After Omicron Theta, Soong hid out on Terlina III and continued his work in secret, as shown in the episode “Brothers.” (If you’re going to watch these two episodes for the first time, do it in chronological order — “Brothers” first, and then “Inheritance.”) Noonien could have had a partner there that we’re unaware of.
The point is that Soong’s son’s existence isn’t an impossibility, but this is certainly new information. We weren’t aware of him at all before, especially because Noonien Soong called Data his son. Either way, clearly he’s here (and by my count, if you include Data, Lore, and B4 as Soongs, this is the sixth Soong Brent Spiner has played onscreen) and he has the face of his father as proof. Clearly he and Bruce Maddox worked together on this project.
Soji breaks the news of the Romulan attack to Soong and the androids, and they begin to formulate a plan with the help of the sneaky and seductive Sutra. She has a thought about that admonition, the one that drives the Zhat Vash mad — it might be intended for synthetic minds, not organic ones. And it turns out, she’s right.
After a mind meld with Agnes, Sutra is able to interpret the admonition: It’s actually from a network of intergalactic synthetic beings who promise to come to the aid of any artificial life when necessary — and they’ll wipe out the organic beings making the threat in the process.
Soji suggests that the androids board La Sirena and escape, but Sutra wants to call in the cavalry. They aren’t able to come to an agreement, but are interrupted when the androids drag in an injured Narek.
Dr. Jurati decides to stay put for the time being — she wants to help Dr. Soong perfect the memory transfer from human body to android. He makes it clear he’s getting on in years, and this is a selfish endeavor as much as anything else, but there’s also the lingering question whether it could be the solution for Picard as well, given his diagnosis. Agnes sees this as her opportunity to make up for murdering Bruce Maddox (and to hang out with Spot II, which honestly, I would stay on the planet to hang out with an android version of Data’s cat).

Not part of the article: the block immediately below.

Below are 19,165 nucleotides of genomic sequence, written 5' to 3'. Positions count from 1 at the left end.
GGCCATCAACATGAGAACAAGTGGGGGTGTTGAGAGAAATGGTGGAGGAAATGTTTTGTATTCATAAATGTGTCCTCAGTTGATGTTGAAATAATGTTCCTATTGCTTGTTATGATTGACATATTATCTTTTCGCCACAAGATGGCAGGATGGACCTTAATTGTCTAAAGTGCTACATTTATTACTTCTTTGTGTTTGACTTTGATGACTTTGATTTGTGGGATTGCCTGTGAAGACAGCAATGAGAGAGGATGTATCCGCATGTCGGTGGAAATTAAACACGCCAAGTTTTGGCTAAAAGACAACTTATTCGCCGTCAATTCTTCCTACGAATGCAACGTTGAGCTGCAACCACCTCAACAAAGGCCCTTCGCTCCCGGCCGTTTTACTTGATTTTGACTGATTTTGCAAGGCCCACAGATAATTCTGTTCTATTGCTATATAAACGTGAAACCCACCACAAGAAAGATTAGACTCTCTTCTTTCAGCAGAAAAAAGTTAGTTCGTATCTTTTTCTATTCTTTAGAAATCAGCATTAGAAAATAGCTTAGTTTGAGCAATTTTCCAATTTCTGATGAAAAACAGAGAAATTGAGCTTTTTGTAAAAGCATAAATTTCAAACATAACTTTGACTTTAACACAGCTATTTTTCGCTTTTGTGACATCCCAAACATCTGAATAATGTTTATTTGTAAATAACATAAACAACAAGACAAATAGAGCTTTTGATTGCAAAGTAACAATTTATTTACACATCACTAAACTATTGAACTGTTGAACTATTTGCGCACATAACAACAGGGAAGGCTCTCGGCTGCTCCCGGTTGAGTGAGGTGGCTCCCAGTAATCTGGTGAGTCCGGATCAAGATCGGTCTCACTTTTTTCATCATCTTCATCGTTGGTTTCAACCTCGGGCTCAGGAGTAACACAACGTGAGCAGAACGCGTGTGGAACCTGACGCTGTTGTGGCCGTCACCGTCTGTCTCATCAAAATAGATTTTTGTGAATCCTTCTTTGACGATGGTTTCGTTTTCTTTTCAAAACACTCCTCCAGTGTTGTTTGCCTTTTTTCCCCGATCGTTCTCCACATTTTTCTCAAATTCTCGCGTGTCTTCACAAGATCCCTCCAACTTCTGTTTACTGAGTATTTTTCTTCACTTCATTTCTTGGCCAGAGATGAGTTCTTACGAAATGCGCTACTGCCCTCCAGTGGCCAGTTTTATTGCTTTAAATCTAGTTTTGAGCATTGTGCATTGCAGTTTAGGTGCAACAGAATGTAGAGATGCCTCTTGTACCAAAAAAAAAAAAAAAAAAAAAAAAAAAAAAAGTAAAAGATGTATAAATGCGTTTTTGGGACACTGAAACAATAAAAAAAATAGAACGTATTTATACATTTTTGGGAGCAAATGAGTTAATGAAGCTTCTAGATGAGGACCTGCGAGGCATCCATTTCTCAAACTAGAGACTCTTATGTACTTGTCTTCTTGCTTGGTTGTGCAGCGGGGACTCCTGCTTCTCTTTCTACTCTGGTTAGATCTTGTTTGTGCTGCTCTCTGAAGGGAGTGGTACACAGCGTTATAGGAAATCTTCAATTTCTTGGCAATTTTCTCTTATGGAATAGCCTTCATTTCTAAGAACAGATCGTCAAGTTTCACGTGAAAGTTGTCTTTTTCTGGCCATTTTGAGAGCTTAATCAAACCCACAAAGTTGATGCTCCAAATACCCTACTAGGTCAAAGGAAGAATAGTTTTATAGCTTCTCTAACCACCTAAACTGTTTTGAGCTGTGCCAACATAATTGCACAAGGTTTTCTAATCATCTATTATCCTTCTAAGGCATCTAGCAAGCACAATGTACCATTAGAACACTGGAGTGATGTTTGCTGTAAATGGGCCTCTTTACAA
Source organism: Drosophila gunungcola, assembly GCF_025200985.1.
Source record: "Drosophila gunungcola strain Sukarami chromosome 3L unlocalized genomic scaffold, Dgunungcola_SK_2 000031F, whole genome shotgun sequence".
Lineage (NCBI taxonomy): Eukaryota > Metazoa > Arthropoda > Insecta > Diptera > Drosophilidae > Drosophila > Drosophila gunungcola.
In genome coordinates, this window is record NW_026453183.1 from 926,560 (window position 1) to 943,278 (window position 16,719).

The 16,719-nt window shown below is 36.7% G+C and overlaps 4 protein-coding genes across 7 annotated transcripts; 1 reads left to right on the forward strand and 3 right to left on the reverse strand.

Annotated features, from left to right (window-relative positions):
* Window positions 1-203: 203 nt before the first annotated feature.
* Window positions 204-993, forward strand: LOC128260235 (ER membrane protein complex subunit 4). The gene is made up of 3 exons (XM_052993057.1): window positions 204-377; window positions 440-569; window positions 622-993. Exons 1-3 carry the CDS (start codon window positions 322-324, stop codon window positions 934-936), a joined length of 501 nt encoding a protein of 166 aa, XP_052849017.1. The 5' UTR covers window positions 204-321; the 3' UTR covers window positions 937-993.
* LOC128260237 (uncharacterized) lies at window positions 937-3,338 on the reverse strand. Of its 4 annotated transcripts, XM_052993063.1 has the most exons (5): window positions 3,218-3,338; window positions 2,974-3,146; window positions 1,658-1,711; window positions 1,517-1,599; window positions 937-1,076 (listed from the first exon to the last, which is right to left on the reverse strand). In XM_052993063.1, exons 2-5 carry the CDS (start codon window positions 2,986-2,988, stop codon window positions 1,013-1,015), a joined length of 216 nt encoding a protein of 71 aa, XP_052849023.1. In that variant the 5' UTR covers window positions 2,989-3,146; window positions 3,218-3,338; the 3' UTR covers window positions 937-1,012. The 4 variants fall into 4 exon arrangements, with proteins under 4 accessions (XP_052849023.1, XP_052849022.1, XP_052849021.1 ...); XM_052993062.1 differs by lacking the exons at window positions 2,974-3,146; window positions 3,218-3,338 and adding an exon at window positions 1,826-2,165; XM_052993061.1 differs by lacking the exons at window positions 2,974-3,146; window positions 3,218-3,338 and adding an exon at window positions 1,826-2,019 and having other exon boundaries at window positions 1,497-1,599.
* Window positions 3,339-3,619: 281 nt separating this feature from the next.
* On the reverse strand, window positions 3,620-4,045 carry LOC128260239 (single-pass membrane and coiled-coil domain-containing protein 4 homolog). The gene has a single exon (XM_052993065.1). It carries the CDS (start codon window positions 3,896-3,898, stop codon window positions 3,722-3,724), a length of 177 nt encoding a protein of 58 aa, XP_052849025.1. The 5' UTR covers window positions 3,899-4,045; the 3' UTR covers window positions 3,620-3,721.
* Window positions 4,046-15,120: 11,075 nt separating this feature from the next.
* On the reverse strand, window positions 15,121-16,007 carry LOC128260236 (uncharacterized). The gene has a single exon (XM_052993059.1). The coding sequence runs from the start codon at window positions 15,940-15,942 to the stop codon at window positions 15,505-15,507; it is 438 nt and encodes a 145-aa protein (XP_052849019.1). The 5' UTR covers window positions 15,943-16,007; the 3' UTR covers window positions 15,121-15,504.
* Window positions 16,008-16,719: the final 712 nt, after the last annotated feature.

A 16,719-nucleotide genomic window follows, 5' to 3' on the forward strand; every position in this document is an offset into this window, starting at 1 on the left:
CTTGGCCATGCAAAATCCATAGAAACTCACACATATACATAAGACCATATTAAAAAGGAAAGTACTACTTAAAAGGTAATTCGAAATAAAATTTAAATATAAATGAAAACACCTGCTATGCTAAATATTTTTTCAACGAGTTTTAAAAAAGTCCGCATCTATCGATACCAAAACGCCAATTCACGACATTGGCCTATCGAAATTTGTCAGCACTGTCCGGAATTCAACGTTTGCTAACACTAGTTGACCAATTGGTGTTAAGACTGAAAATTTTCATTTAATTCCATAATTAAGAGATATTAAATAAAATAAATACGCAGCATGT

Ríos and Raffi head back to the ship (along with a tool that Arkana gave them to help fix La Sirena), while Jean-Luc fruitlessly attempts to contact Starfleet. Meanwhile, Narek manages to escape by attacking Saga — or so Sutra would like everyone to think. Sutra allowed Narek to escape (and maybe even attacked Saga herself) in order to convince the rest of the androids, and especially Soji, that killing all biological life is their only way forward. Incidentally, it’s unclear why Saga can’t just be fixed, but it’s also possible these flesh-and-blood androids are much more delicate than Data was.
It’s not clear whether Soji actually agrees with Sutra or if she’s lying, but Jean-Luc is incredibly disappointed in her. Her conversation with Picard makes it seem like she’s honestly searching for a way forward that doesn’t involve so much bloodshed, but she’s not willing to sacrifice her people.
This episode sets the stage for an exciting conclusion: Sutra is moving against organic life, with Picard trying to stop her while under house arrest (and fomenting dissent). Raffi and Cris are attempting to get La Sirena in the air again, while Narek is heading for the Borg cube and Dr. Jurati is trying to make up for past mistakes. It’s not clear where Soji’s mind is at, but she’s ready to murder Narek and I don’t blame her one bit.
Swapna Krishna (she/her) writes about tech, science, and sci-fi. She’s a contributing editor at SYFY FANGRRLS and has been published at Engadget, Gizmodo, Mental Floss, the Los Angeles Times, and more. You can find her on Twitter @skrishna.
Star Trek: Picard streams on Paramount+ in the United States, in Canada on Bell Media’s CTV Sci-Fi Channel and streams on Crave, and on Amazon Prime Video in more than 200 countries and territories.